Terry Mattingly, On Religion
— Pollsters have been asking Americans questions about God, sex and babies for a long time and the answers used to be pretty predicable.
Early in the 20th century, it was easy to predict which flocks of believers would produce the most children -- with Mormons reporting the highest numbers, followed by Catholics, then Protestants and so forth as fertility rates declined. But things changed as the century rolled on and America became more pluralistic and, in elite zip codes, secular.
After Woodstock and the Sexual Revolution, it was clear "what really mattered wasn't what religion you claimed to be practicing, but the degree to which you actually practiced it -- especially whether or not you were in a pew week after week," said journalist Jonathan A. Last, author of "What to Expect When No One's Expecting."
These days, people who attend worship services once a week or more have a sharply different fertility rate from those who avoid religious sanctuaries. "It really doesn't matter what kind of services we're talking about -- Catholic, evangelical, Jewish, Mormon, whatever. What matters is whether you show up," said Last.
The bottom line: An activity that encourages people to get married sooner, stay married longer and have a higher rate of happiness while married will almost certainly produce more babies.
"When it comes to people having what people today consider large families -- three or more children -- there are two Americas out there," he said. The division is between those who actively practice a faith, especially a traditional form of faith, and those who do not.
This is crucial information in an era in which declining birth rates affect debates about a wide array of hot-button cultural issues: from Social Security to national health care, and from immigration reform to the future of major religious groups.
The Centers for Disease Control and Prevention recently reported that U.S. births appear to be leveling off, although the numbers continue to show some decline. While birth rates edged up for women in their early 40s and throughout their 30s, rates kept falling for women in their 20s and among Latinas.
A key factor, Last explained, is "aspirational fertility," or the number of children that parents say they want to have. In the early 20th century, a clear majority of Americans favored having three or more children. Now, 66 percent of those who seldom or never attend worship services say zero, one or two kids is ideal, while 41 percent of those worshipping weekly desire three or more children. If a woman frequently attends worship services, it is much more likely she will have a larger family, if that is her goal.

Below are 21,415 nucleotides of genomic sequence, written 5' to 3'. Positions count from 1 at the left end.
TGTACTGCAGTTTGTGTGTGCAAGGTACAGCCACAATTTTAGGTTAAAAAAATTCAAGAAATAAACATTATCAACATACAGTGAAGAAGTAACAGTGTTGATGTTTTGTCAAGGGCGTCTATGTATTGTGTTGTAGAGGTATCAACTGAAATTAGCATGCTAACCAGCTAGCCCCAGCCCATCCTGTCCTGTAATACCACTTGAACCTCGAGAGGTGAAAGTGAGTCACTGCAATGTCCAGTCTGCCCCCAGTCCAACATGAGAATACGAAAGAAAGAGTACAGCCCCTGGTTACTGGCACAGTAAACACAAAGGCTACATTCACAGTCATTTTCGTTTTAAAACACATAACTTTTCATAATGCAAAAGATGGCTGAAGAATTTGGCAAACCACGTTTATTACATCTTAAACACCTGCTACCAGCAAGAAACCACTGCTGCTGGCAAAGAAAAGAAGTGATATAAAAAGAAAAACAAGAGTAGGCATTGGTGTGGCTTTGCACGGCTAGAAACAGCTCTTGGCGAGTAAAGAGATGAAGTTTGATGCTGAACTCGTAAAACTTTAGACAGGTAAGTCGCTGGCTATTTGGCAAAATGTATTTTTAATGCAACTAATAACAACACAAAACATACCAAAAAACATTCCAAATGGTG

It's hard to pin political or cultural labels on some of the behaviors that are inspiring so many people to avoid marriage, to marry later, to have fewer children or to have children later in life. At one end of the cultural spectrum is the 30-something male whose solo life remains focused on his Xbox. At the other end is the professional woman working 70-hour weeks while striving to rise in a major law firm, even as her biological clock ticks loudly.
Of course, it also matters that children are expensive. In his book, Last examines a variety of expenses and career realities and concludes that it costs about $1.1 million to raise a single child, with home costs and college expenses higher in prime locations. When living in New York City, San Francisco or Washington, D.C., having two children is "having a lot of children," he said. "What's countercultural in one city is normal in another."
The bottom line is that Americans who choose to have large families are almost certainly making "some kind of theological statement," he said. "They are making countercultural decisions and people just don't keep taking specific countercultural actions without having some kind of purpose, a larger reason for what they are doing. ...
"Think of it this way. At some point, you have to ask: 'Am I the most important -- or even the only -- character that matters in the movie of my life?' ... Parents just can't think that way, and the more children you have, the less you can afford to think of yourself as the center of everything that happens in the world. ... That's a very important lesson to learn about life."
Terry Mattingly is the director of the Washington Journalism Center at the Council for Christian Colleges and Universities and leads the GetReligion.org project to study religion and the news.
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